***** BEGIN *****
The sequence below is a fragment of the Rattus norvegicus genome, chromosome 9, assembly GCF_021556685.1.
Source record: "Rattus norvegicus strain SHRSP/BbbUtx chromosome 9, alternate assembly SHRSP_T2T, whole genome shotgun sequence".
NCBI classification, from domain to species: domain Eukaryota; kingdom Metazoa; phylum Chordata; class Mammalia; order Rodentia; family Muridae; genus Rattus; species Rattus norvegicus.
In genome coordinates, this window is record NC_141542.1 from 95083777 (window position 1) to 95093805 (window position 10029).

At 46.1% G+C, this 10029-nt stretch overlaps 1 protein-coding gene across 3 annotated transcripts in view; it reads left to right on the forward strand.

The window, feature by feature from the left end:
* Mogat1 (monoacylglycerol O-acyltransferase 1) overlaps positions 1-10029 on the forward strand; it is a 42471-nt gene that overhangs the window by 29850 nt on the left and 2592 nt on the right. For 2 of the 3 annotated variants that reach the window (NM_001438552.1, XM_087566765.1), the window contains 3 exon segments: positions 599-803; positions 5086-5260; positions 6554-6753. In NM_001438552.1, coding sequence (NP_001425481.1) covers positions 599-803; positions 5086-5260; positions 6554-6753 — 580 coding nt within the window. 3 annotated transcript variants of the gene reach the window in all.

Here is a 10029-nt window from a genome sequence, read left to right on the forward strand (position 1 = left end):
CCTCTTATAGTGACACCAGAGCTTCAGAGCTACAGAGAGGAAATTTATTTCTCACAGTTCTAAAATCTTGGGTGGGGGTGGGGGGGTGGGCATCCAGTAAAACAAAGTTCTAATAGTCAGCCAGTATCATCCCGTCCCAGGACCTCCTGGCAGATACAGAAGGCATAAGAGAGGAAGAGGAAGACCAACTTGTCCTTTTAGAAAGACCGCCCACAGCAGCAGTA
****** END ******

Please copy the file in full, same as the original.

The sequence below is a fragment of the Rattus norvegicus genome, chromosome 9, assembly GCF_021556685.1.
Source record: "Rattus norvegicus strain SHRSP/BbbUtx chromosome 9, alternate assembly SHRSP_T2T, whole genome shotgun sequence".
NCBI classification, from domain to species: domain Eukaryota; kingdom Metazoa; phylum Chordata; class Mammalia; order Rodentia; family Muridae; genus Rattus; species Rattus norvegicus.
In genome coordinates, this window is record NC_141542.1 from 95083777 (window position 1) to 95093805 (window position 10029).

At 46.1% G+C, this 10029-nt stretch overlaps 1 protein-coding gene across 3 annotated transcripts in view; it reads left to right on the forward strand.

The window, feature by feature from the left end:
* Mogat1 (monoacylglycerol O-acyltransferase 1) overlaps positions 1-10029 on the forward strand; it is a 42471-nt gene that overhangs the window by 29850 nt on the left and 2592 nt on the right. For 2 of the 3 annotated variants that reach the window (NM_001438552.1, XM_087566765.1), the window contains 3 exon segments: positions 599-803; positions 5086-5260; positions 6554-6753. In NM_001438552.1, coding sequence (NP_001425481.1) covers positions 599-803; positions 5086-5260; positions 6554-6753 — 580 coding nt within the window. 3 annotated transcript variants of the gene reach the window in all.

Here is a 10029-nt window from a genome sequence, read left to right on the forward strand (position 1 = left end):
CCTCTTATAGTGACACCAGAGCTTCAGAGCTACAGAGAGGAAATTTATTTCTCACAGTTCTAAAATCTTGGGTGGGGGTGGGGGGGTGGGCATCCAGTAAAACAAAGTTCTAATAGTCAGCCAGTATCATCCCGTCCCAGGACCTCCTGGCAGATACAGAAGGCATAAGAGAGGAAGAGGAAGACCAACTTGTCCTTTTAGAAAGACCGCCCACAGCAGCAGTA